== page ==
While a lot has changed in my 33 years in the industry, I’m sorry to say that there are some aspects of the contact centre industry that haven’t changed much at all. For example, as long as I can remember, the contact centre has worked toward raising its profile within the organisation. I think most of us will agree that the contact centre should be viewed by the enterprise as a profit centre and the first line of defense in the fight for customer retention.
Unfortunately, I’ve found that most companies still view the contact centre as a cost centre rather than a profit generator, which makes no sense at all, but that’s still the way it is. As a further proof point of this general attitude, take a look at this response to one of the questions in our 2021/22 survey of contact centre professionals.
We asked our survey participants to go through a laundry list of potential challenges for 2022 and beyond and pick their top three. The results are illustrated below.
Source: Saddletree Research
As you can see, the same challenge that existed 30 years ago still exists today—how to raise the profile and perceived value of the contact centre within the enterprise. The solution to this problem may lie in the generational turnover of contact centre management in the future. As the older generation of managers retire or are replaced, they will take their old-school attitudes toward the customer service function with them. Next generation managers will bring a different attitude toward the customer service function with them which will, I believe, positively impact the contact centre
On the other hand, I’m pleased to see employee engagement taking its rightful place as a top concern for contact centre management this year, and beyond. For too many years, contact centre agents were considered disposable assets and as long as there was a steady flow of warm bodies coming through the door to fill those vacant contact centre seats, all was right with the world.
The value of the agent employee has risen, and will continue to rise, in the industry. The industry’s historically high turnover rate will become a phenomenon of the past. It will have to. As labour markets continue to tighten, as they are expected to, the industry will have to take unprecedented measures to retain employees via increased morale, reward, recognition, and career advancement possibilities.
The industry will also have to embrace the changing profile of the workforce, including the inclusion of gig workers. In our 2021/22 survey of contact centre professionals, one of the questions we asked was in regard to attitudes and intentions toward gig, or independent contractor, agents in the contact centre. The results are illustrated in the graph below.
Source: Saddletree Research
At this point, it seems that the industry is evenly divided in terms of attitudes toward gig workers with about half the industry on the positive attitude side and the other half with no interest in gig agents. I believe that the 53 percent of the industry with no current interest in gig agents are about to undergo a rude awakening. As the data shows, gig agents are unquestionably becoming an integral part of the contact centre industry. Those with doubts about the value of gig agents will need to jump on the bandwagon soon or prepare to get run over.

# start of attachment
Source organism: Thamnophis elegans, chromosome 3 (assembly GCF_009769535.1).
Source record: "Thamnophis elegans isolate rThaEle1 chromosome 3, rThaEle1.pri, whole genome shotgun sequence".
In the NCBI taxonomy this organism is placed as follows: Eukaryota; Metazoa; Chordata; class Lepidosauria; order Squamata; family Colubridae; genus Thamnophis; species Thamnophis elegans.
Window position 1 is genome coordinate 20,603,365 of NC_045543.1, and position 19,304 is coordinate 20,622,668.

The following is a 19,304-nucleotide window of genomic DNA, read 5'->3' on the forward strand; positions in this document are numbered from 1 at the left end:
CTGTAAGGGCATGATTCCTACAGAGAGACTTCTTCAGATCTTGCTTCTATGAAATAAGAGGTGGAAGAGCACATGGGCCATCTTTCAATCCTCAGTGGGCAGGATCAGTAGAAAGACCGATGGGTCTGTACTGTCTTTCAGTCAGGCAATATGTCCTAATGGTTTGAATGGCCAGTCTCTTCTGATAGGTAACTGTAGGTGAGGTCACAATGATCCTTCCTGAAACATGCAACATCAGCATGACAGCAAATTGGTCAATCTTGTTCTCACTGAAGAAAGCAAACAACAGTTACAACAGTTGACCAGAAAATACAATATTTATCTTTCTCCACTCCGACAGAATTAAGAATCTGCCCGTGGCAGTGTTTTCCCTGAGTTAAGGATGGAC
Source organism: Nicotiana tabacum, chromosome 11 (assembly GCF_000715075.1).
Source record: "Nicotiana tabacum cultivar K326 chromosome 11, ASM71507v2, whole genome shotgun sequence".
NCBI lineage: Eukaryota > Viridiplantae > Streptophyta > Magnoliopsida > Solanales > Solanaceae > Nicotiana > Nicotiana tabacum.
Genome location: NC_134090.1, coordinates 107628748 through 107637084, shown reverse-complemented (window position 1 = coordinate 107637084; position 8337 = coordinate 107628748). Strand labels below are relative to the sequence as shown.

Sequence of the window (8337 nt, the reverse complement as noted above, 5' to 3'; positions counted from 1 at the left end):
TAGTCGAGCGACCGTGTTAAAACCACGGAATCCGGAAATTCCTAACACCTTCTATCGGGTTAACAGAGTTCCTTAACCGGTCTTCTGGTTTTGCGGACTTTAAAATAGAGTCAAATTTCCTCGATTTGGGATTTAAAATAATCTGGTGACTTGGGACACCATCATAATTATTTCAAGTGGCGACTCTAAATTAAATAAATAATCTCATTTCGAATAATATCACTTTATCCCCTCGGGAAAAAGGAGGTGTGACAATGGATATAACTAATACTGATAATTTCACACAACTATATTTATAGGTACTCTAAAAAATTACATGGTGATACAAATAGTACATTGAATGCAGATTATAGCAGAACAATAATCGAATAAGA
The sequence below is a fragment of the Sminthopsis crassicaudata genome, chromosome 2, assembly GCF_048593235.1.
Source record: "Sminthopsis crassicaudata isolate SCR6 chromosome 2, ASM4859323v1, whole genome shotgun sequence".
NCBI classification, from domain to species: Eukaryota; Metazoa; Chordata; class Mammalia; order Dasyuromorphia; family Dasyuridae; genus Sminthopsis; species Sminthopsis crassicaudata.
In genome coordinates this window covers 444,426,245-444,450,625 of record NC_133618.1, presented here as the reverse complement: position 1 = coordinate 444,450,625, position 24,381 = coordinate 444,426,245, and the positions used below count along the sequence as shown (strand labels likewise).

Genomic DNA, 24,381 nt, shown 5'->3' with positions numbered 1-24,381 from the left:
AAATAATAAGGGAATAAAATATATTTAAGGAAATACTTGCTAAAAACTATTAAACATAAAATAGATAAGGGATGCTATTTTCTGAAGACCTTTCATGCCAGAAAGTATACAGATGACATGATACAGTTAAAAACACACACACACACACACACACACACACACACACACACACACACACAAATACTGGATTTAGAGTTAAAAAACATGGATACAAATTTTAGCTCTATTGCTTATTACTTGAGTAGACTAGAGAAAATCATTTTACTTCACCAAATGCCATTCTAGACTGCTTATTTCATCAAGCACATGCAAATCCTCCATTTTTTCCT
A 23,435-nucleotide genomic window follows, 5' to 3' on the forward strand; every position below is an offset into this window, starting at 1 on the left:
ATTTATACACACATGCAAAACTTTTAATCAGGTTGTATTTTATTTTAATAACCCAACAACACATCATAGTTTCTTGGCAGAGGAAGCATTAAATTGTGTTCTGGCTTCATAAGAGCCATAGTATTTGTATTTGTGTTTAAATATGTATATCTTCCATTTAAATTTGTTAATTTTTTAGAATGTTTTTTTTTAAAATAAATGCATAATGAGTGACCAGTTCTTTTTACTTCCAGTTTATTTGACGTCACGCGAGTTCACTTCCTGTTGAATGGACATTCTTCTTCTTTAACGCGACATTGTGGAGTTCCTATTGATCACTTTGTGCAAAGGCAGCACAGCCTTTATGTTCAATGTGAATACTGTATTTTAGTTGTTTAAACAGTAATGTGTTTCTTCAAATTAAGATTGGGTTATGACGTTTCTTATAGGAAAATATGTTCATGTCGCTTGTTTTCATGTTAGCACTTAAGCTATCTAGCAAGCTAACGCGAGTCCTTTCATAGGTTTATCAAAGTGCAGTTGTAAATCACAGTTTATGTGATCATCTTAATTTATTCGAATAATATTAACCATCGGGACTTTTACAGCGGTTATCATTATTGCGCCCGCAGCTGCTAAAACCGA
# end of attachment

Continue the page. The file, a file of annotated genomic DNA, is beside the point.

One final thought before I ride off into the sunset. Automate.
I understand that a lot of contact centre executives are reluctant to turn over their self-service function to intelligent virtual agents (IVAs), or bots, but the time has come to turn that corner. For many years bots have been nothing more than glorified FAQs, but those days are over and the era of the IVA is here. As labour gets harder to secure, the industry will have to turn to automation to fill in the live agent gaps.
IVAs will also act as on-site, real-time agent assistants for those agents who continue to work from home in the future. Now that the industry has embraced the work-from-home (WFH) agent concept en masse, there is no turning back. Recalling our survey results regarding employee engagement, the industry will have to continue to find and implement strategies and technologies to support remote employees so that they still feel a part of the organisation.
The COVID-19 pandemic has forced the industry to evolve faster than I thought it would. I think we’ve seen about ten years of industry evolution packed into the last couple of years, and that’s not necessarily a bad thing. The industry is being forced to modernise fast and to work with a fluid definition of employee and customer engagement. As a contact centre professional, you’ll have some important decisions to make in the very near future, especially when it comes to deciding which technologies will be critical to your contact centre’s success in the future. What to buy, how to buy, who to buy from, etc.
If I could leave you with one piece of advice when it comes to your technology acquisitions and vendor partner selection in the future, it would be this: If you have to choose between a game-changer and a name-changer, take the game-changer every time.